Several pieces were quintessential Lexie, but others grabbed my attention with a style I didn't recognize as hers. I could hardly believe how her artwork had deepened and progressed—she'd moved way beyond comic art and was exploring new styles with impressive skill.
I got lost for a minute in all the color and detail, but finally focused my attention on a single pastel of our island at sunset. The eye-catching part of the drawing was literally an eye. She had drawn the top part of her own face at the bottom corner of the paper. The fragment of her self-portrait was staring right at the viewer like she'd photo-bombed the drawing. But it was just a quarter of her face—with her dark bangs brushing an arched eyebrow over her one beautiful but sad violet-blue eye.
I was so lost in that expression that I almost didn't notice the tiny swimmer in the lake, splashing out away from the fragment of Lexie's face and toward the island.
My increasing melancholy was interrupted by Lexie announcing, "All done—wanna see?" She spun around in her seat and proudly displayed a pencil-drawn sketch of a guy dipping a girl in an old-style dance move. She gasped in surprise when she recognized me, and quickly dropped both her smile and her sketchpad.
"Max! Oh, I didn't know it was you," she said. She had quickly recovered her smile, but it seemed a bit more forced than it had been seconds before.
"Hey—sorry if I startled you. I guess I did just kind of walk into your house . . ."
"No, I mean, I left that note on the door, and of course I knew you, or, someone, was there . . ."
I could feel an awkward pause looming, so I rushed in and said, "Wow—you look great. How are you feeling today?"
"I'm doing lots better, thanks." Another pause.
"I've gotta say, your studio is awesome. The last time I was in here we were playing with Justice League action figures. And it seems like you had a whole bunch of stuffed animals in that corner." She smiled but didn't respond, so I continued. "And your artwork is amazing! Can I see what you just finished working on?"
"Oh, it's nothing, really." She didn't seem too eager to show me, but I took a few steps closer anyhow, so she reluctantly handed it over.
The couple in the picture was drawn comic-book style, and was definitely Lexie and Isaac at the Homecoming dance. The picture told a perfect story of Lexie's shoe flying off as Isaac dropped her into a dip. The shoe was suspended in mid-air several inches above Lexie's bare foot, and Lexie had drawn herself with this great look of surprise on her face. Isaac was wearing a slight smirk as he glanced at the flying shoe.
Lexie relaxed a little when I grunted a brief laugh, and said, "That probably doesn't make sense unless you were there . . ."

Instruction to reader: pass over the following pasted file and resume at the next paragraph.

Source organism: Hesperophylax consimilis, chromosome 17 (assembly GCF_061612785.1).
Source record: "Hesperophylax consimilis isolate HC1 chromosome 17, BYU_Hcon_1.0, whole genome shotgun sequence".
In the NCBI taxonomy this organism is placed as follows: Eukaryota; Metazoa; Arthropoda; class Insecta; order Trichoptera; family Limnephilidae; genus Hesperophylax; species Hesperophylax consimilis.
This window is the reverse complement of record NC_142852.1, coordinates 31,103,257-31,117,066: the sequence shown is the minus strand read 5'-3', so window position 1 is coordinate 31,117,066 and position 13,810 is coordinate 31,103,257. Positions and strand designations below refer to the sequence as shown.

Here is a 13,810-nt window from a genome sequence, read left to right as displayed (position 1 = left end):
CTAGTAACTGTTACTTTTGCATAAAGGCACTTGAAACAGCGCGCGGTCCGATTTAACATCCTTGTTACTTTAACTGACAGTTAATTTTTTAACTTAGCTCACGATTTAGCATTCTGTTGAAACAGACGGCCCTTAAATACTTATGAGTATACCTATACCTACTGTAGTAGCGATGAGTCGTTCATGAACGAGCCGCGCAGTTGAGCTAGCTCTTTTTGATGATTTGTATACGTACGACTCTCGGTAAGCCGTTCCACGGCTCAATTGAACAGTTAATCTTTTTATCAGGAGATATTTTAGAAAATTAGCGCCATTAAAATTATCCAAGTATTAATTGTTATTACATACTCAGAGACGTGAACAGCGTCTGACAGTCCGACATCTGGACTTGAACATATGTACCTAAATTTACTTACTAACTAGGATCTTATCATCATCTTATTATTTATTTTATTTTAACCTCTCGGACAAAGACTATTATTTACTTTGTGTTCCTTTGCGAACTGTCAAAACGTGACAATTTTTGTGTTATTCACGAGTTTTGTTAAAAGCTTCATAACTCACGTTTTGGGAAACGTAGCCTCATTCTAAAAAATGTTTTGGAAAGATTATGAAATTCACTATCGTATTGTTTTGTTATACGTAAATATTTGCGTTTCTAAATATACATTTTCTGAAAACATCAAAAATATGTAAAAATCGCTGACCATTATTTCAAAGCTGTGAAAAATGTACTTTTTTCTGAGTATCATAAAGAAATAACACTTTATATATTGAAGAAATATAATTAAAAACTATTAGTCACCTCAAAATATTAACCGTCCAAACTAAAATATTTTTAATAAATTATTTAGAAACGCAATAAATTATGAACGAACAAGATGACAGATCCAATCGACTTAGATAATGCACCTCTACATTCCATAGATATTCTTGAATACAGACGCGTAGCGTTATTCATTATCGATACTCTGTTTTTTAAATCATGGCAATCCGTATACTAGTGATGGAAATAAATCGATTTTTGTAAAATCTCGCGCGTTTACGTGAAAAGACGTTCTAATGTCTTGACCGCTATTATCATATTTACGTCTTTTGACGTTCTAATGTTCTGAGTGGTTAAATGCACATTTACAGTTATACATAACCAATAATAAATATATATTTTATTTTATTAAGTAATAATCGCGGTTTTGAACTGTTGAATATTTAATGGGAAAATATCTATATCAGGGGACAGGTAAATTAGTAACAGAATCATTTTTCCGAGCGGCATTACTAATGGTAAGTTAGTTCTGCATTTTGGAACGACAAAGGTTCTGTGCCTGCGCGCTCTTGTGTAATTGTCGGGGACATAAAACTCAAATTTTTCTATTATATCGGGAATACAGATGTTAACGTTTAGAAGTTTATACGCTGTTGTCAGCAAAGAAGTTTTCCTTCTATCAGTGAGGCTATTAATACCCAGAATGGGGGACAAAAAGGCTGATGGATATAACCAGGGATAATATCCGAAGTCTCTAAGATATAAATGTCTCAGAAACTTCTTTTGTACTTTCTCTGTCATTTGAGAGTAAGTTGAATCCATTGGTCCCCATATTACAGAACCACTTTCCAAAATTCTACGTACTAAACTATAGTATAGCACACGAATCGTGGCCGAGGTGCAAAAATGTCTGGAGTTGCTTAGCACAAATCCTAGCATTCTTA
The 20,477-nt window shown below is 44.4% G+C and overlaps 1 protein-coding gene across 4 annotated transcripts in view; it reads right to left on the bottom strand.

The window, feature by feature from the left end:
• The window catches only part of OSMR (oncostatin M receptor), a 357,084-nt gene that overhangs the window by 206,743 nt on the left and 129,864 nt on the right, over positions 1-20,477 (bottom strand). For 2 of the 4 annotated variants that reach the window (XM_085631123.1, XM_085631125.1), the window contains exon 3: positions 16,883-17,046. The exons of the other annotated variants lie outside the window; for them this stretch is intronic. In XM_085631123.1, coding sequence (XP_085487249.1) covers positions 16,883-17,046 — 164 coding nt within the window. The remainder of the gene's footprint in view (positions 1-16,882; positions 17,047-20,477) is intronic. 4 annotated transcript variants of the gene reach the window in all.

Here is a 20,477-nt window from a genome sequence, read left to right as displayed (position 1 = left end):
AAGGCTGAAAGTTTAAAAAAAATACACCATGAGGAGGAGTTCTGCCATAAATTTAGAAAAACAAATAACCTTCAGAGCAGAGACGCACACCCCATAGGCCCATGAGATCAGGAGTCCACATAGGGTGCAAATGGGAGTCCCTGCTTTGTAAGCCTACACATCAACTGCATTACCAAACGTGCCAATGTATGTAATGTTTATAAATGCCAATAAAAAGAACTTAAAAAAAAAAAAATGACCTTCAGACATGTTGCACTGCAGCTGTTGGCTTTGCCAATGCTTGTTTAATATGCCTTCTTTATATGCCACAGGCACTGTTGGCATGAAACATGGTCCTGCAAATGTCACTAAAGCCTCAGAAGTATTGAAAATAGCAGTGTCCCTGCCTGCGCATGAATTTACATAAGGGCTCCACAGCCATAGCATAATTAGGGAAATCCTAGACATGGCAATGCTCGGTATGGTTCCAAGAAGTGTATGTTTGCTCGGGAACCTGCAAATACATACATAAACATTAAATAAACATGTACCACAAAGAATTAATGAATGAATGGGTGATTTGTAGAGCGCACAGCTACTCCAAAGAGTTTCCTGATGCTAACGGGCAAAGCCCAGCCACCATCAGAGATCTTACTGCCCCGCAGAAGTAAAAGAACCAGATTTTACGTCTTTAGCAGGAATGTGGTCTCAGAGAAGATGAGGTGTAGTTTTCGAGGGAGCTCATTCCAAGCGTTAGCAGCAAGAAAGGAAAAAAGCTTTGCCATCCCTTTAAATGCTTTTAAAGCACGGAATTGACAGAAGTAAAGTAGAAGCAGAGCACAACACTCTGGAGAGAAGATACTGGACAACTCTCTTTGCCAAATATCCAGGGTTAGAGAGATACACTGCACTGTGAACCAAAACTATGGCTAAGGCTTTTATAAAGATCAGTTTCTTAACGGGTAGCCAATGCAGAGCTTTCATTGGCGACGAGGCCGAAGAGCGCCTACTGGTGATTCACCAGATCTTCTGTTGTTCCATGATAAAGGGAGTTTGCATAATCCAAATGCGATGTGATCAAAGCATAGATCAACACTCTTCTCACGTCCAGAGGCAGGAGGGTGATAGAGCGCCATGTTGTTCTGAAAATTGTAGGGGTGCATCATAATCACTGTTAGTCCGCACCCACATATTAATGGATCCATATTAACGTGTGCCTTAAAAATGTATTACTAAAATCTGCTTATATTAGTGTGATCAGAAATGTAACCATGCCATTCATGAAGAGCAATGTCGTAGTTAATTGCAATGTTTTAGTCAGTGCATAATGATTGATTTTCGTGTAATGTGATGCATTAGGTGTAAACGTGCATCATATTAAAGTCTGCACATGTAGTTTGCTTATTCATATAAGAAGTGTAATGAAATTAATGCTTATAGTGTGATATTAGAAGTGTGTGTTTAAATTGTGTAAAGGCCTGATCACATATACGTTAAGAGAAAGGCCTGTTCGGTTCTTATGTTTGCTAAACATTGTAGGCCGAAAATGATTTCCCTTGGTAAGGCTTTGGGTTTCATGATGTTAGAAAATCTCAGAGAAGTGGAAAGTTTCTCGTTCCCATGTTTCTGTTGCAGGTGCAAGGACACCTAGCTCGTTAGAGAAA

"No—it makes perfect sense. The dance dip, the shoe flip—see? It's so good it inspires poetry."
She smiled and took the drawing back, not really meeting my eyes. I cleared my throat and asked, "So, I guess you were expecting Isaac, not me—right?"
"Actually, I thought you were Kirk. He said he'd stop by to check vitals and to make sure there aren't any more signs of internal bleeding. But how about you—don't you usually have practice after school anyhow?"
"Yeah." I turned around and faced the wall, saying, "But I think I did recognize a picture of me in your gallery. Right here." I pointed to the tiny figure of the swimmer and Lexie smiled half-heartedly but didn't say anything. I looked more closely at the other drawings on the wall and spotted another pastel of a crowded hallway at school and me at the very end. This one caught my eye since the top left corner was filled with another close-up of a girl's lip and chin.
"Wait—it's a puzzle, right?" I scanned the wall and found a third pastel. This piece had the other side of Lexie's sad eye in the bottom left corner. The rest of the drawing was a scene at a cross country meet, with me as this tiny little blurb in the distance, running in the opposite direction.
I looked everywhere for the fourth picture, but couldn't find it. I finally asked, "Do you mind if I take these down and look at them?" Lexie just shook her head, so I carefully unclipped each of the three drawings and arranged them on a small table.
Sure enough, when the three pictures came together they formed almost all of Lexie's face. The expression was sad, and still looked fragmented and broken even though the pieces had been joined.
"Where's the fourth picture?" I quietly asked.
Lexie flipped through her sketch book and hesitantly walked toward the table. "It's not done yet. I mean, it's drawn; I just haven't done the color yet." She set the pad in the space for the fourth picture and admitted, "I actually haven't seen them together yet, so I probably didn't get the proportions right on the face."
There I was again, a tiny figure holding a surfboard in the distance, with tire tracks marking the sand and getting bigger the closer they got to Lexie's lip and chin. Once again, my back was towards her.
Just like the sketch of Lexie and Isaac at Homecoming captured the silliness of the moment with the shoe, the four pictures joined loosely together conveyed the estrangement and pain I'd caused over the past few weeks. Though Lexie had taken artistic liberties, I could clearly recognize each of the four scenes: that first night she was home when she was working on her poem out by the rock before my swim training; the day she'd tried to talk to me but I'd rushed off to my cross country meet; the day at school when Tyson had asked her to Homecoming; and finally, the night we'd gone out to the island on the surfboard before Kirk had driven away with her in his truck.
It was disturbing to see myself receding into the background in each picture, as if I was deliberately turning away from her. But it was worse to see an artistic representation of what it had done to Lexie. Her face was at the center of the four pictures, but was it split into four pieces that didn't quite fit back together. Some of the corners of the paper were slightly curled and the proportions weren't perfect—it was obvious the damage that I'd done.
"Lexie, I'm so sorry I haven't been there for you," I almost whispered.